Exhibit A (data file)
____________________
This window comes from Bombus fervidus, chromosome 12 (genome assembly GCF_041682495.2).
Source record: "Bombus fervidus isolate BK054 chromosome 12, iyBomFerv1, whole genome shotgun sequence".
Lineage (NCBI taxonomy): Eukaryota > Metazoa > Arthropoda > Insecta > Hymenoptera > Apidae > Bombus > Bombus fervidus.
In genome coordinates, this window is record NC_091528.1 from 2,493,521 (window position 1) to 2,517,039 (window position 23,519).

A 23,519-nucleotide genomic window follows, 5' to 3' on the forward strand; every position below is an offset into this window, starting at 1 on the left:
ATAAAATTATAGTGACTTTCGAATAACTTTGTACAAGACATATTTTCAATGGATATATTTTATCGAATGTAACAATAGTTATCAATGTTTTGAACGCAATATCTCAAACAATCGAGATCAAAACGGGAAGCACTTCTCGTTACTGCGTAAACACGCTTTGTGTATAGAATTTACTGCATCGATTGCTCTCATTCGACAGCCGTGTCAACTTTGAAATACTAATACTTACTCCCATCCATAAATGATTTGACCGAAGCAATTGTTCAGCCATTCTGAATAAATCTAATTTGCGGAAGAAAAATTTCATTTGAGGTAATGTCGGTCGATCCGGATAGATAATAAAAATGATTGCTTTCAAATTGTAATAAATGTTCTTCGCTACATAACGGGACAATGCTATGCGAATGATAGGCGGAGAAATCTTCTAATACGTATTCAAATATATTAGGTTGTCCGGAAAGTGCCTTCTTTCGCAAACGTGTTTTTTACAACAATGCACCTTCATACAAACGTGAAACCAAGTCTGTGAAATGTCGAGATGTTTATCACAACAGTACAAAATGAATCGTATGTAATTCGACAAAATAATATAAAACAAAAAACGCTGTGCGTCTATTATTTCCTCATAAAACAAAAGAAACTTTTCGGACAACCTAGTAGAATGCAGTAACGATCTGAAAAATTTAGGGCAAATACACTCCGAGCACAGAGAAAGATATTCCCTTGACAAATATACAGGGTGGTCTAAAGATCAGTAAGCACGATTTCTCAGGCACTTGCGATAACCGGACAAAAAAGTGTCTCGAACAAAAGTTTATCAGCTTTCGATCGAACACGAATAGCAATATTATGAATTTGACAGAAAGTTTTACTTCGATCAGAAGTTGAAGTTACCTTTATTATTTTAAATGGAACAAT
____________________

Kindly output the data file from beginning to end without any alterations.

This window comes from Bombus fervidus, chromosome 12 (genome assembly GCF_041682495.2).
Source record: "Bombus fervidus isolate BK054 chromosome 12, iyBomFerv1, whole genome shotgun sequence".
Lineage (NCBI taxonomy): Eukaryota > Metazoa > Arthropoda > Insecta > Hymenoptera > Apidae > Bombus > Bombus fervidus.
In genome coordinates, this window is record NC_091528.1 from 2,493,521 (window position 1) to 2,517,039 (window position 23,519).

A 23,519-nucleotide genomic window follows, 5' to 3' on the forward strand; every position below is an offset into this window, starting at 1 on the left:
ATAAAATTATAGTGACTTTCGAATAACTTTGTACAAGACATATTTTCAATGGATATATTTTATCGAATGTAACAATAGTTATCAATGTTTTGAACGCAATATCTCAAACAATCGAGATCAAAACGGGAAGCACTTCTCGTTACTGCGTAAACACGCTTTGTGTATAGAATTTACTGCATCGATTGCTCTCATTCGACAGCCGTGTCAACTTTGAAATACTAATACTTACTCCCATCCATAAATGATTTGACCGAAGCAATTGTTCAGCCATTCTGAATAAATCTAATTTGCGGAAGAAAAATTTCATTTGAGGTAATGTCGGTCGATCCGGATAGATAATAAAAATGATTGCTTTCAAATTGTAATAAATGTTCTTCGCTACATAACGGGACAATGCTATGCGAATGATAGGCGGAGAAATCTTCTAATACGTATTCAAATATATTAGGTTGTCCGGAAAGTGCCTTCTTTCGCAAACGTGTTTTTTACAACAATGCACCTTCATACAAACGTGAAACCAAGTCTGTGAAATGTCGAGATGTTTATCACAACAGTACAAAATGAATCGTATGTAATTCGACAAAATAATATAAAACAAAAAACGCTGTGCGTCTATTATTTCCTCATAAAACAAAAGAAACTTTTCGGACAACCTAGTAGAATGCAGTAACGATCTGAAAAATTTAGGGCAAATACACTCCGAGCACAGAGAAAGATATTCCCTTGACAAATATACAGGGTGGTCTAAAGATCAGTAAGCACGATTTCTCAGGCACTTGCGATAACCGGACAAAAAAGTGTCTCGAACAAAAGTTTATCAGCTTTCGATCGAACACGAATAGCAATATTATGAATTTGACAGAAAGTTTTACTTCGATCAGAAGTTGAAGTTACCTTTATTATTTTAAATGGAACAAT